Modes of Reading Woolf and de Beauvoir. Plan. Virgina Woolf, Chapter Two of A room of one’s own ( Lodge 5) Simone de Beauvoir, “Myth and reality,” and “Woman’s Situation and character” from The Second Sex (Lodge 6) Theoretical interpretation of The Magic Toyshop .
Virgina Woolf, Chapter Two of A room of one’s own (Lodge 5)
Simone de Beauvoir, “Myth and reality,” and “Woman’s Situation and character” from The Second Sex (Lodge 6)
Theoretical interpretation of The Magic Toyshop
“Why did men drink wine and women water?
Why was one sex so prosperous and the other so poor?
What effect has poverty on fiction?
What conditions are necessary for the creation of works of art?”
WOMEN AND POVERTY:
Conditions in the Middle Ages of,
Habits in the Fiji Islands of,
Weaker in moral sense than,
Shakespeare’s opinion of,
“why are women poor?”
“became fifty questions; until the fifty questions leapt frantically into mid-stream and were carried away”.
"When I read what he wrote about women I thought, not of what he was saying, but of himself. When an author argues dispassionately he thinks only of the argument; and the reader cannot help thinking of the argument too."
“Life for both sexes is arduous, difficult, a perpetual struggle…More than anything, it calls for confidence in oneself”.
“mirrors are essential” to heroic action as well as to violence.
“if she begins to tell the truth, the figure in the looking-glass shrinks; his fitness for life is diminished. How is he to go on giving judgement…dressing up and speechifying at banquets, unless he can see himself at breakfast and at dinner at least twice the size he really is?”
“A universally recognizable element . . . that recurs across all literature and life (Latrobe 13).
Psychologist Carl Jung called these elements a kind of “collective unconscious” of the human race, prototypes rather than something gained from experience.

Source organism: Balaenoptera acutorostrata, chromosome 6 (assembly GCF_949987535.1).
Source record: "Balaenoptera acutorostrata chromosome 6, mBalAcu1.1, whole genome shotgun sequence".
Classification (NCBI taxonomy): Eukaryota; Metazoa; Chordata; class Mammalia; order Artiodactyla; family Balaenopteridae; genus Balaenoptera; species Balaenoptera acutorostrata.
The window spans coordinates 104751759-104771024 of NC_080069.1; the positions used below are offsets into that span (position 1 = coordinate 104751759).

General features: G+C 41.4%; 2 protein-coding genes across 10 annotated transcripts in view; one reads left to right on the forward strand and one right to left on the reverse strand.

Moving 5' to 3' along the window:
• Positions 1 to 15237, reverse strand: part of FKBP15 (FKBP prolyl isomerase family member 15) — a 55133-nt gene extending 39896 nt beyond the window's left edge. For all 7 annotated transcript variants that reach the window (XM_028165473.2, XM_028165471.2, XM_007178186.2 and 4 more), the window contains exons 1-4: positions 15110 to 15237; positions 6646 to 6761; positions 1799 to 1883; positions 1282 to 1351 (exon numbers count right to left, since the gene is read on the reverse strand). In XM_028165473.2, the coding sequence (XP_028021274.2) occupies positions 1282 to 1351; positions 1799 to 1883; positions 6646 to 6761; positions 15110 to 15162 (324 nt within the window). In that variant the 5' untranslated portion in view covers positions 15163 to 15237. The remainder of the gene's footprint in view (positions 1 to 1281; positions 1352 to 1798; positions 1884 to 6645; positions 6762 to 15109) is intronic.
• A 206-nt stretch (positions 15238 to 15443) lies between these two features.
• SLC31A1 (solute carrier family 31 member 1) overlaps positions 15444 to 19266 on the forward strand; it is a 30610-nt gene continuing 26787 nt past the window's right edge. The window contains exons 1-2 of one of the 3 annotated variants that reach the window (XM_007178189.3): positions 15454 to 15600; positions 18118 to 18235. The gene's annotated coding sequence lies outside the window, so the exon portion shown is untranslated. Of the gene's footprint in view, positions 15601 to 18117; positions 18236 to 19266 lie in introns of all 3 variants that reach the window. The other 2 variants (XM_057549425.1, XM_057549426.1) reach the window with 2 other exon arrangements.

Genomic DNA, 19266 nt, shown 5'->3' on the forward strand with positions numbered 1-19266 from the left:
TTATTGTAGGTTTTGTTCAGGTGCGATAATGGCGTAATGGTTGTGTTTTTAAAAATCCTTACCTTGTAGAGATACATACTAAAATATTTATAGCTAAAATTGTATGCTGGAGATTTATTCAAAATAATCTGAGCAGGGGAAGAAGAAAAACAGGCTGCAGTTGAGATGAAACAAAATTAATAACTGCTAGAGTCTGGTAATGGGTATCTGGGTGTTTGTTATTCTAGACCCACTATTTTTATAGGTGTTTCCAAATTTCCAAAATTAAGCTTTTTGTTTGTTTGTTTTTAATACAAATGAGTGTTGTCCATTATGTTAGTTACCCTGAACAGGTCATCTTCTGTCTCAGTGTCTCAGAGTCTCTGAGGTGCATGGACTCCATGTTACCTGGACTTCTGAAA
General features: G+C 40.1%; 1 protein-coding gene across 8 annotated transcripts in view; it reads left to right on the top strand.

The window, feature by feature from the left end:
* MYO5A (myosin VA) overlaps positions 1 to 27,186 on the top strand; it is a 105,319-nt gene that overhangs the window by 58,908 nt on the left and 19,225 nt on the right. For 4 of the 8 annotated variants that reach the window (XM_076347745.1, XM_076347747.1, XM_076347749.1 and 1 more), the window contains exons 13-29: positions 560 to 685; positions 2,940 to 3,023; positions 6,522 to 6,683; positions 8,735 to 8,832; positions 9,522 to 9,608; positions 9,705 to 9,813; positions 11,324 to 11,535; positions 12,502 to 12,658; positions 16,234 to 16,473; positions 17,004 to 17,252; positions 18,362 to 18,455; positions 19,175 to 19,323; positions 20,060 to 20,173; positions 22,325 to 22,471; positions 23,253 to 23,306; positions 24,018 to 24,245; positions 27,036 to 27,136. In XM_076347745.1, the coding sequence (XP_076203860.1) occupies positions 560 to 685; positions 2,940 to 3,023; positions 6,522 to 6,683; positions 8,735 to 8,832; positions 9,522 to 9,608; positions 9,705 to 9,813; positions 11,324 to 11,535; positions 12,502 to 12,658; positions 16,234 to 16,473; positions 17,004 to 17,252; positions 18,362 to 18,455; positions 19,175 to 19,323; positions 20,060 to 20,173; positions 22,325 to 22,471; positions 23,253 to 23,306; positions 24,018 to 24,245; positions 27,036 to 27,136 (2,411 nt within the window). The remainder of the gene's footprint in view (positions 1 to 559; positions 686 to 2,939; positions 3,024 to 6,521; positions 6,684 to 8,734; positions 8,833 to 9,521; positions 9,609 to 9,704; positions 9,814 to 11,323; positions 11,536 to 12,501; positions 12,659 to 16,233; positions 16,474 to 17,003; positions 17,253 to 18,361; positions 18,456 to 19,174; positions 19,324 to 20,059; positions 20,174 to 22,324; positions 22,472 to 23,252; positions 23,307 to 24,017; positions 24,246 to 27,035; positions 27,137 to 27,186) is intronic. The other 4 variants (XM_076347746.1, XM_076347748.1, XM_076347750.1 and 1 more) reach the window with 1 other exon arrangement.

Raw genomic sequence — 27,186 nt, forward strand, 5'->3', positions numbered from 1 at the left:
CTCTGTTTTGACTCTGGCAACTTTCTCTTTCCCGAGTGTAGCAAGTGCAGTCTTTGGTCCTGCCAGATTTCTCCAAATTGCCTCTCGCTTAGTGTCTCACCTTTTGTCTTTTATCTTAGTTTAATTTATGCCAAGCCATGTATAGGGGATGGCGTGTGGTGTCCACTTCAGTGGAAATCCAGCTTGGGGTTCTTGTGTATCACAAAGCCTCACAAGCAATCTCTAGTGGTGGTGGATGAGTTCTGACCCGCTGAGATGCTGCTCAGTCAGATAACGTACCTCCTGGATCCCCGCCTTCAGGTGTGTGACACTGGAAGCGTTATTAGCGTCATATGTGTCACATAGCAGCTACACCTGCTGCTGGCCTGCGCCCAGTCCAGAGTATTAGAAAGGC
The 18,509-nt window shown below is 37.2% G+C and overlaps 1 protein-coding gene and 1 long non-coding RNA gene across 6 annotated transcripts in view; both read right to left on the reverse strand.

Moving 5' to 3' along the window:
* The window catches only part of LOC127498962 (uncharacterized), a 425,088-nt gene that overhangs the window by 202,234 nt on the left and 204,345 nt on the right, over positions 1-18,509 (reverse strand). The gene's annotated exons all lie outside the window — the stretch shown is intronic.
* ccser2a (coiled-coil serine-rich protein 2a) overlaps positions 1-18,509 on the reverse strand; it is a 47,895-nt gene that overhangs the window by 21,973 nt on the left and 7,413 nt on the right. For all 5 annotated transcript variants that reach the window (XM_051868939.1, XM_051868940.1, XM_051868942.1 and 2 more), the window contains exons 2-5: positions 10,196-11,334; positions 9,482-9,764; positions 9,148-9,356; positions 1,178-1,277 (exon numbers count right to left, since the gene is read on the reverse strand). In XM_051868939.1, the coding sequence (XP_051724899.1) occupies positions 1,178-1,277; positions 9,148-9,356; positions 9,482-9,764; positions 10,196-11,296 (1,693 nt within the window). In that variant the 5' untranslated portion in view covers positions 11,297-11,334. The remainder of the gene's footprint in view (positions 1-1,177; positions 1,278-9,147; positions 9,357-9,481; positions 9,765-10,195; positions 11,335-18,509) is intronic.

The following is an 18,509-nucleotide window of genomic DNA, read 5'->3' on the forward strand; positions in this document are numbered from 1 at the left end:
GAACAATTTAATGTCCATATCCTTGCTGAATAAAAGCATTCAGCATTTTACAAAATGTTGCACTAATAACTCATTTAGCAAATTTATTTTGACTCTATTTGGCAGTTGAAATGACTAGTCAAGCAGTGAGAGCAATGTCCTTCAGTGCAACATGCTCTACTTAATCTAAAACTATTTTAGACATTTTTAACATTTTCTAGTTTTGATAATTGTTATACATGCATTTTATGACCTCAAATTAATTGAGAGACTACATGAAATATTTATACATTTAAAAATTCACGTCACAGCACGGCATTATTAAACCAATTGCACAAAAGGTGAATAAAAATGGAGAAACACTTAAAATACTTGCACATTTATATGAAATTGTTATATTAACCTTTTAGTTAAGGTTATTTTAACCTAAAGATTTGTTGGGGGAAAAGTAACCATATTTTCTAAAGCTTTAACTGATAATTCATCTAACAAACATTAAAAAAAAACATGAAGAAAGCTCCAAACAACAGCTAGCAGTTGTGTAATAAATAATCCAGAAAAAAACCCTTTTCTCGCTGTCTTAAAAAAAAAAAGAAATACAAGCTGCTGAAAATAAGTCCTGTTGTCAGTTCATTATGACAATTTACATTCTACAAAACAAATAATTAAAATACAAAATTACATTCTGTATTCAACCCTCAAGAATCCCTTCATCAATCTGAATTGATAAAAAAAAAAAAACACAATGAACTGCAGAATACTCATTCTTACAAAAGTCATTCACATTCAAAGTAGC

Archetypes are universal in human beings. Archetypes result in a deep emotional response for readers.
“the looking-glass vision is of supreme importance because it charges the vitality; it stimulates the nervous system. Take it away and man may die” (Woolf).
I never could abide your father. He thought ‘isself too good for the Flowers by a long chalk, he did. A writer, he called ‘isself. Soft bastard, he never got his hands dirty.
‘But he was awfully clever!’ protested Melanie…
Not so clever he thought to put a bit by to take care of you lot when he’d gone,…And so I’ve got his precious kids all for my very own, haven’t I? To make into little Flowers.
“Gee, I think it’s charming. It suits your old-fashioned kind of shop. Kind of Dickensian” (154)
“freedom to think of things in themselves”
“anything can happen when womanhood has ceased to be a protected occupation”
vague and basic essence, femininity
Thus, as against the dispersed, contingent, and multiple existences of actual women, mythical thought opposes the Eternal feminine, unique and changeless (95)
… “we are told not that Femininity is a false entity, but that the women concerned are not feminine” (95).
“On ne nait pas femmme, on le devient”
“one is not born woman, one becomes it”
Not essence but experience
we were truly asking ourselves questions about the nature of reality. ... I can date to that time and to that sense of heightened awareness of the society around me in the summer of 1968, my own questioning of the nature of my reality as a woman. How that social fiction of my "femininity" was created, by means outside my control, and palmed off on me as the real thing. This investigation of the social fictions that regulate our lives---what Blake called the "mind-forg'd manacles" ---is what I've concerned myself with consciously since that time.
Through the myths this society imposed its laws and customs upon individuals in a picturesque, effective manner;… Through such intermediaries as religions, traditions, language, tales, songs, movies, the myths penetrate even into such existences as are most harshly enslaved into material realities. (100)
woman’s “condition has remained the same through superficial changes, and its this condition that determines what is called the “character” of woman: she ‘revels in immanence’, she is false, she is contrary…”
women’s lives are governed by “a paradox of their situation: they belong at one and the same time to the male world and to a sphere in which that world is challenged; shut up in their world, surrounded by the other, they can settle down nowhere in peace” (102).